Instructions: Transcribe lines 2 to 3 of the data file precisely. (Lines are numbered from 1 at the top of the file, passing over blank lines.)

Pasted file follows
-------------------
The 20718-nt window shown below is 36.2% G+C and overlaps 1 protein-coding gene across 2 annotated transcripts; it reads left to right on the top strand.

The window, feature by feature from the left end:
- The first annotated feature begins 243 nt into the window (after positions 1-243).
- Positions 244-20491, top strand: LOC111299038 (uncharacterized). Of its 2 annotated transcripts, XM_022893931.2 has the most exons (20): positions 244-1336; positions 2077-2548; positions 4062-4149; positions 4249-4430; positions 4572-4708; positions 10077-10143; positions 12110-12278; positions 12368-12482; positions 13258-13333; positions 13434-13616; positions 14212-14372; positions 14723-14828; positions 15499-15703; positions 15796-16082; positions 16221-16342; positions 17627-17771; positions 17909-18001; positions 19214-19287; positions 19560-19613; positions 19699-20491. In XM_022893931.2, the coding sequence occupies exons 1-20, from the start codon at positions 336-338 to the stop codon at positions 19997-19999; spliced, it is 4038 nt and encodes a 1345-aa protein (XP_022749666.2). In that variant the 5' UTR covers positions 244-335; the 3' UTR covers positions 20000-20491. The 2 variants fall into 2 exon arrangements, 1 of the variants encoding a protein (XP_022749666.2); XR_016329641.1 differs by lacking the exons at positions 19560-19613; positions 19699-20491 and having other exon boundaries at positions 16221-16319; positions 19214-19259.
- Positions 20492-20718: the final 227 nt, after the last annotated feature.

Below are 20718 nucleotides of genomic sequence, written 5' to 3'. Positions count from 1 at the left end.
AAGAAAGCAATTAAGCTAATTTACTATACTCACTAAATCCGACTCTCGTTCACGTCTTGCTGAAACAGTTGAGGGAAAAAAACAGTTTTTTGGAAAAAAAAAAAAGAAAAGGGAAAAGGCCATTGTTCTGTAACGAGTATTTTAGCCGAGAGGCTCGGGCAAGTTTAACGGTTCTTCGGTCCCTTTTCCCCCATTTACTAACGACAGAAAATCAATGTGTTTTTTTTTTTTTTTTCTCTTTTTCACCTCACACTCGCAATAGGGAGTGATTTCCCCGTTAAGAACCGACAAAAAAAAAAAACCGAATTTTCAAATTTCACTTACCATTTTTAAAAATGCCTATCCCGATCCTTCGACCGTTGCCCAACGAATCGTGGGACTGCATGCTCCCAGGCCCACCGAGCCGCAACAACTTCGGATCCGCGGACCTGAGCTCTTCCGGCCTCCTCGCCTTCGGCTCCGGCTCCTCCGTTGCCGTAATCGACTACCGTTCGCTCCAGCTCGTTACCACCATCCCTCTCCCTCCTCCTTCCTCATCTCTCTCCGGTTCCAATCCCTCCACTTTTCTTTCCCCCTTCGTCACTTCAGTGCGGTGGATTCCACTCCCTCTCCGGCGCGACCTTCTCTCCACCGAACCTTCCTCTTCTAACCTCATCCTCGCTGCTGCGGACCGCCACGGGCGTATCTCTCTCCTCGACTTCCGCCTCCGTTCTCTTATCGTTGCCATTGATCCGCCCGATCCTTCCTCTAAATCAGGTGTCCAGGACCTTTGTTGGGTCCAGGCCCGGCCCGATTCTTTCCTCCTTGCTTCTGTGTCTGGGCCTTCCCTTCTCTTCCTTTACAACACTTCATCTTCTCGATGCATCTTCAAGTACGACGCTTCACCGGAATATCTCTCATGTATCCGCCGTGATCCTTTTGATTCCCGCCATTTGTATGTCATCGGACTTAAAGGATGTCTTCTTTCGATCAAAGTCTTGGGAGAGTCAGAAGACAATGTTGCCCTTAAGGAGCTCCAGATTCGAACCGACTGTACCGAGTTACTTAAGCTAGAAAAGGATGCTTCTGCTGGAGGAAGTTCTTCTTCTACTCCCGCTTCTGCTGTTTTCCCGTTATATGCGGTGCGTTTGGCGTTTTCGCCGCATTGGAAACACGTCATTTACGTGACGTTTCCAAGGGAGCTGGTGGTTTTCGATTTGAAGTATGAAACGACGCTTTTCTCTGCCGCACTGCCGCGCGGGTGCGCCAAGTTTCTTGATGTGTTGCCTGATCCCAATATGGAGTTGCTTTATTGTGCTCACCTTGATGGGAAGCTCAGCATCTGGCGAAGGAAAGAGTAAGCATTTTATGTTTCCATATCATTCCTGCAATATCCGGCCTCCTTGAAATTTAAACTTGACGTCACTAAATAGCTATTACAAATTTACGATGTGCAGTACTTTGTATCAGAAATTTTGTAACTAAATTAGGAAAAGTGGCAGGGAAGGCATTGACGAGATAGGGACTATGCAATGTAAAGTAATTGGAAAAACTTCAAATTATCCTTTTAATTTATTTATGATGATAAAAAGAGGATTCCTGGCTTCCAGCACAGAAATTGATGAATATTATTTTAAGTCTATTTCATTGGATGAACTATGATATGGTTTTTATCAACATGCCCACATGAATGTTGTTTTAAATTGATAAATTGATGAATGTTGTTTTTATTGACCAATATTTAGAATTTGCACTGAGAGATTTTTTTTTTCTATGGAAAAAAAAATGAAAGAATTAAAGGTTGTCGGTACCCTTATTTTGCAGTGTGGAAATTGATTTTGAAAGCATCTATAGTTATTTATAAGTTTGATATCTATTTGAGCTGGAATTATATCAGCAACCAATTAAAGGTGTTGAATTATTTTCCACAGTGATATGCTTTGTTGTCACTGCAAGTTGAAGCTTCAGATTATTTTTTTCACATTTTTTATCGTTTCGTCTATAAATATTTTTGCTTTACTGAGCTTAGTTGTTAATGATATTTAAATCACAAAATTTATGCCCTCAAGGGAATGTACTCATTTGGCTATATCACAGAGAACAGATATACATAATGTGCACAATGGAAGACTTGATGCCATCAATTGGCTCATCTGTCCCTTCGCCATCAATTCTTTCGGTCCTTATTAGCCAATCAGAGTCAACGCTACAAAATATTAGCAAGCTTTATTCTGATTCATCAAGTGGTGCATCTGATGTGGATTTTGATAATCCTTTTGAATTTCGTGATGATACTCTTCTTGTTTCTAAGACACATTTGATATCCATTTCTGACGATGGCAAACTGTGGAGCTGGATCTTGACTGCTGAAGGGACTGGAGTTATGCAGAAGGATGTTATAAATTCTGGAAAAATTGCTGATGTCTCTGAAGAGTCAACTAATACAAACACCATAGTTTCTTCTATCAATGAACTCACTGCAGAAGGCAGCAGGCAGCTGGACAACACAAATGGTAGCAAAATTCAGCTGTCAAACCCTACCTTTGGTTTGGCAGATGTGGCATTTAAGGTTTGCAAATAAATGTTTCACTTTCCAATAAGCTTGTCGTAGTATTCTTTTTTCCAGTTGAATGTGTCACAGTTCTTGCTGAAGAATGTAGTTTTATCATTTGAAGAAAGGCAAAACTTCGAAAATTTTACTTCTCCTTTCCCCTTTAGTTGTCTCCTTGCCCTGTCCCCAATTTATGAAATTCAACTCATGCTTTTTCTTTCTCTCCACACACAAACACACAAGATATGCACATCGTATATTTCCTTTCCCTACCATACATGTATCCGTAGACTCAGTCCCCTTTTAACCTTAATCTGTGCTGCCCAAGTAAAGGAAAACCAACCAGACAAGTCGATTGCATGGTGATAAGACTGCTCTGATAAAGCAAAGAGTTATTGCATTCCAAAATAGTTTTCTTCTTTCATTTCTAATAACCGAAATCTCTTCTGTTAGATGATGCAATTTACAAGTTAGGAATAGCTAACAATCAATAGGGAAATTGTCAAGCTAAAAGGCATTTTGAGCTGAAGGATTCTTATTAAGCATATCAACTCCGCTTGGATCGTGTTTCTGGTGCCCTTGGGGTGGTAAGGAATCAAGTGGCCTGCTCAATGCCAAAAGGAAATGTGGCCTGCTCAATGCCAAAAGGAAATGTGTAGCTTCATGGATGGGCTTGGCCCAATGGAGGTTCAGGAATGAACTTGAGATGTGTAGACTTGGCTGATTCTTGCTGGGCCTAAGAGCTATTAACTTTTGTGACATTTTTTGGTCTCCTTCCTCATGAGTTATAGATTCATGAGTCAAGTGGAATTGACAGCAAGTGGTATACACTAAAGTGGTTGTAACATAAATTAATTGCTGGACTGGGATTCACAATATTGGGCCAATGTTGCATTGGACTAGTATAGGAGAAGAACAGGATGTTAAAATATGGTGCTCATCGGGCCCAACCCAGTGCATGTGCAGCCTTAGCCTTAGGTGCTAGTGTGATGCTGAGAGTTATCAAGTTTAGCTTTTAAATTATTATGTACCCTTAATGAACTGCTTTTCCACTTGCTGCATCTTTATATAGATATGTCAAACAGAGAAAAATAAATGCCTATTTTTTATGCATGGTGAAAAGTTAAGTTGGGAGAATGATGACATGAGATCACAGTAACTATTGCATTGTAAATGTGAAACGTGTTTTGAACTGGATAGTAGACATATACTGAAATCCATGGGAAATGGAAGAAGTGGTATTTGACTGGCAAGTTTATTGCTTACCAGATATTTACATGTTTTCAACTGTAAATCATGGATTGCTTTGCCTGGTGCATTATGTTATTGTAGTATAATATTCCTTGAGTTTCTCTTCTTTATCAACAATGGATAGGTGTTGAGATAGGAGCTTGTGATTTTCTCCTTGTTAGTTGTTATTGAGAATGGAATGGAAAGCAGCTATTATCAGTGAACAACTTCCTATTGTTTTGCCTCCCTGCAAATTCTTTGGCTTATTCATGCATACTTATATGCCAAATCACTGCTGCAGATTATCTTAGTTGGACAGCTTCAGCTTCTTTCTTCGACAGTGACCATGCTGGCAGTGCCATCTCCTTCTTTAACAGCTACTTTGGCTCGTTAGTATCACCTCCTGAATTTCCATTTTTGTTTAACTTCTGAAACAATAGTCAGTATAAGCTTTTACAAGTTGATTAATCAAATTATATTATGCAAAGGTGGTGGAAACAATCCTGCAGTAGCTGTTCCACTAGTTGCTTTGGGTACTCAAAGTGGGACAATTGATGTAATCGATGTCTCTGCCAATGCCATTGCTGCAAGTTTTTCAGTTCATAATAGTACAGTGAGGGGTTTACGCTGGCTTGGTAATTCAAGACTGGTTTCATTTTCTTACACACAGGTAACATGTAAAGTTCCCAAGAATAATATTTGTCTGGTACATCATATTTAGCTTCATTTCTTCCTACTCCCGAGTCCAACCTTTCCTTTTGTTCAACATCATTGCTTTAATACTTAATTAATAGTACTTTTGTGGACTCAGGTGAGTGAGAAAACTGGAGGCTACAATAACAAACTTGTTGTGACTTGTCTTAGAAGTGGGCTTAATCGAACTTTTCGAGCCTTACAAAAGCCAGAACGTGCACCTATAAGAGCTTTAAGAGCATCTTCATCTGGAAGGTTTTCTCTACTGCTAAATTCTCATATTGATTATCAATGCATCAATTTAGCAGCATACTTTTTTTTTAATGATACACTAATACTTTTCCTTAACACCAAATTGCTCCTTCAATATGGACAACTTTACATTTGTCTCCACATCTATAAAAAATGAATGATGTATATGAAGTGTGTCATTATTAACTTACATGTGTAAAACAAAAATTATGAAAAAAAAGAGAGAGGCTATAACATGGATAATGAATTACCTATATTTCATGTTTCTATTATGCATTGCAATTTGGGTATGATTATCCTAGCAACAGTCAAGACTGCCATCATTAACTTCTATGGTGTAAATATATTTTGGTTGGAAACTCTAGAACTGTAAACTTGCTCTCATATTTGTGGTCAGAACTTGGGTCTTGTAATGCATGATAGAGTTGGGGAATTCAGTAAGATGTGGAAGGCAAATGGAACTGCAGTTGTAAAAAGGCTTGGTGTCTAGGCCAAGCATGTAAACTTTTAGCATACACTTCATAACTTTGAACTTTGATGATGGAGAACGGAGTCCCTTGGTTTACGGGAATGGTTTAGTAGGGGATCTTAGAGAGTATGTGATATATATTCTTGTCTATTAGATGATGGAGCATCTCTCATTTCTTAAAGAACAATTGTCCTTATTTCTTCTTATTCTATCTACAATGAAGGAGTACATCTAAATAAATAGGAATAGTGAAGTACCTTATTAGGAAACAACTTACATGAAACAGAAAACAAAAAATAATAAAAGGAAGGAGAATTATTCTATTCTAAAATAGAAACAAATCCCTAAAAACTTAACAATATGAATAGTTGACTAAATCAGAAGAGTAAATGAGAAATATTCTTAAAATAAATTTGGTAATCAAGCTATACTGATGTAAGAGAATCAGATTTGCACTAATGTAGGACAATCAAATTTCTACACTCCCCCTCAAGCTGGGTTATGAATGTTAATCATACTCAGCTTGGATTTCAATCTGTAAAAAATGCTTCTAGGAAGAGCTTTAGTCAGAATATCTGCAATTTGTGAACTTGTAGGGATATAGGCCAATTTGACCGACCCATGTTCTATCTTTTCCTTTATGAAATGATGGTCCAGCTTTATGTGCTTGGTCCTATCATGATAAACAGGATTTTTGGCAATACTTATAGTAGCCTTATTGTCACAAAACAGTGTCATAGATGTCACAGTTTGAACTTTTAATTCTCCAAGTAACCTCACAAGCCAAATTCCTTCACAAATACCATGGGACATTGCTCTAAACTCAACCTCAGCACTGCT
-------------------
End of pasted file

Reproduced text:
The window, feature by feature from the left end:
- The first annotated feature begins 243 nt into the window (after positions 1-243).